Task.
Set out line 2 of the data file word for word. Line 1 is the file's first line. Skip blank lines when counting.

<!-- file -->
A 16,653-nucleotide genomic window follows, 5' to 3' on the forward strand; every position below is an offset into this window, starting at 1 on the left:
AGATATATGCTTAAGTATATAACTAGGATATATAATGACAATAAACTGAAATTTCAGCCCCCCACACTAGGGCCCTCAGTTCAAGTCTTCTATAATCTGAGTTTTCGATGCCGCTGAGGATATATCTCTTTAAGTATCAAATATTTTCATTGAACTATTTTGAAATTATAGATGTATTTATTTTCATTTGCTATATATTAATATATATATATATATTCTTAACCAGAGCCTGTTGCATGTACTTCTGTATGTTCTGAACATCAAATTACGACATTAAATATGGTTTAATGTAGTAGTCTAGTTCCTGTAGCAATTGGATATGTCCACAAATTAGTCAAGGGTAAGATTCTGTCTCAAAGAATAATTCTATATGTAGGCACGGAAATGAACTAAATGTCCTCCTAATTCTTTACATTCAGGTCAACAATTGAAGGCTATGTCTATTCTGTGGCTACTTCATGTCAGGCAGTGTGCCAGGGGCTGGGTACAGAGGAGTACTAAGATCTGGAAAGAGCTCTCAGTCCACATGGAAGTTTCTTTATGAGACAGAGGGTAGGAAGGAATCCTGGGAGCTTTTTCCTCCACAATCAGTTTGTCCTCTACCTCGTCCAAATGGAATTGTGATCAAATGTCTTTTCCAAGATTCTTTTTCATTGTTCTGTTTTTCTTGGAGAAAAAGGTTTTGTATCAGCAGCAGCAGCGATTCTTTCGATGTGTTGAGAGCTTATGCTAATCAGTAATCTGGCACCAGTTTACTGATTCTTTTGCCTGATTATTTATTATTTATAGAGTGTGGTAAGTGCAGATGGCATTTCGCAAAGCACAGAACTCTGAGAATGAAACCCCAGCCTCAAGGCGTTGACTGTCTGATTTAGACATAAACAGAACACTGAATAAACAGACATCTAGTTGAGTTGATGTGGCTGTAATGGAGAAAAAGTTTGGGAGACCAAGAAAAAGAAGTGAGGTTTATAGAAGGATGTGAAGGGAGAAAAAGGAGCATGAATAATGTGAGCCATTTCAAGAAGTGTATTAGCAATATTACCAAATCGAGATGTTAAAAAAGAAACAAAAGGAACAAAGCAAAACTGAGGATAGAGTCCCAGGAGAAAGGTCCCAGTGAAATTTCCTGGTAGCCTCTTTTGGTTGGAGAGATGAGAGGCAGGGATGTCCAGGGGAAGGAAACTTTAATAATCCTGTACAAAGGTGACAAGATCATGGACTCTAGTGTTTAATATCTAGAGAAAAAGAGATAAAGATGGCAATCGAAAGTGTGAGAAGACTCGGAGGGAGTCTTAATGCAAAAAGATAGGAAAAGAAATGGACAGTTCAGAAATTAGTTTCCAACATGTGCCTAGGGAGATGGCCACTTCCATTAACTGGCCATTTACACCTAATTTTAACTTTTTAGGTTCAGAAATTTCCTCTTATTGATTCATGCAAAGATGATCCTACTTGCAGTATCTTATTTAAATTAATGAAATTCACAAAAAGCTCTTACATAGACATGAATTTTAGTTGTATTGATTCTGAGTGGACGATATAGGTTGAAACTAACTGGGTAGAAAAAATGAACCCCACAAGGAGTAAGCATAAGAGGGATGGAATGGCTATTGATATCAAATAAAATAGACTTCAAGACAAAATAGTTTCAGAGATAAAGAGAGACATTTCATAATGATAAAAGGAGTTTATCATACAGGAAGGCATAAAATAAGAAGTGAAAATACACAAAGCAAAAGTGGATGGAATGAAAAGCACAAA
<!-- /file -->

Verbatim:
AGATATATGCTTAAGTATATAACTAGGATATATAATGACAATAAACTGAAATTTCAGCCCCCCACACTAGGGCCCTCAGTTCAAGTCTTCTATAATCTGAGTTTTCGATGCCGCTGAGGATATATCTCTTTAAGTATCAAATATTTTCATTGAACTATTTTGAAATTATAGATGTATTTATTTTCATTTGCTATATATTAATATATATATATATATTCTTAACCAGAGCCTGTTGCATGTACTTCTGTATGTTCTGAACATCAAATTACGACATTAAATATGGTTTAATGTAGTAGTCTAGTTCCTGTAGCAATTGGATATGTCCACAAATTAGTCAAGGGTAAGATTCTGTCTCAAAGAATAATTCTATATGTAGGCACGGAAATGAACTAAATGTCCTCCTAATTCTTTACATTCAGGTCAACAATTGAAGGCTATGTCTATTCTGTGGCTACTTCATGTCAGGCAGTGTGCCAGGGGCTGGGTACAGAGGAGTACTAAGATCTGGAAAGAGCTCTCAGTCCACATGGAAGTTTCTTTATGAGACAGAGGGTAGGAAGGAATCCTGGGAGCTTTTTCCTCCACAATCAGTTTGTCCTCTACCTCGTCCAAATGGAATTGTGATCAAATGTCTTTTCCAAGATTCTTTTTCATTGTTCTGTTTTTCTTGGAGAAAAAGGTTTTGTATCAGCAGCAGCAGCGATTCTTTCGATGTGTTGAGAGCTTATGCTAATCAGTAATCTGGCACCAGTTTACTGATTCTTTTGCCTGATTATTTATTATTTATAGAGTGTGGTAAGTGCAGATGGCATTTCGCAAAGCACAGAACTCTGAGAATGAAACCCCAGCCTCAAGGCGTTGACTGTCTGATTTAGACATAAACAGAACACTGAATAAACAGACATCTAGTTGAGTTGATGTGGCTGTAATGGAGAAAAAGTTTGGGAGACCAAGAAAAAGAAGTGAGGTTTATAGAAGGATGTGAAGGGAGAAAAAGGAGCATGAATAATGTGAGCCATTTCAAGAAGTGTATTAGCAATATTACCAAATCGAGATGTTAAAAAAGAAACAAAAGGAACAAAGCAAAACTGAGGATAGAGTCCCAGGAGAAAGGTCCCAGTGAAATTTCCTGGTAGCCTCTTTTGGTTGGAGAGATGAGAGGCAGGGATGTCCAGGGGAAGGAAACTTTAATAATCCTGTACAAAGGTGACAAGATCATGGACTCTAGTGTTTAATATCTAGAGAAAAAGAGATAAAGATGGCAATCGAAAGTGTGAGAAGACTCGGAGGGAGTCTTAATGCAAAAAGATAGGAAAAGAAATGGACAGTTCAGAAATTAGTTTCCAACATGTGCCTAGGGAGATGGCCACTTCCATTAACTGGCCATTTACACCTAATTTTAACTTTTTAGGTTCAGAAATTTCCTCTTATTGATTCATGCAAAGATGATCCTACTTGCAGTATCTTATTTAAATTAATGAAATTCACAAAAAGCTCTTACATAGACATGAATTTTAGTTGTATTGATTCTGAGTGGACGATATAGGTTGAAACTAACTGGGTAGAAAAAATGAACCCCACAAGGAGTAAGCATAAGAGGGATGGAATGGCTATTGATATCAAATAAAATAGACTTCAAGACAAAATAGTTTCAGAGATAAAGAGAGACATTTCATAATGATAAAAGGAGTTTATCATACAGGAAGGCATAAAATAAGAAGTGAAAATACACAAAGCAAAAGTGGATGGAATGAAAAGCACAAA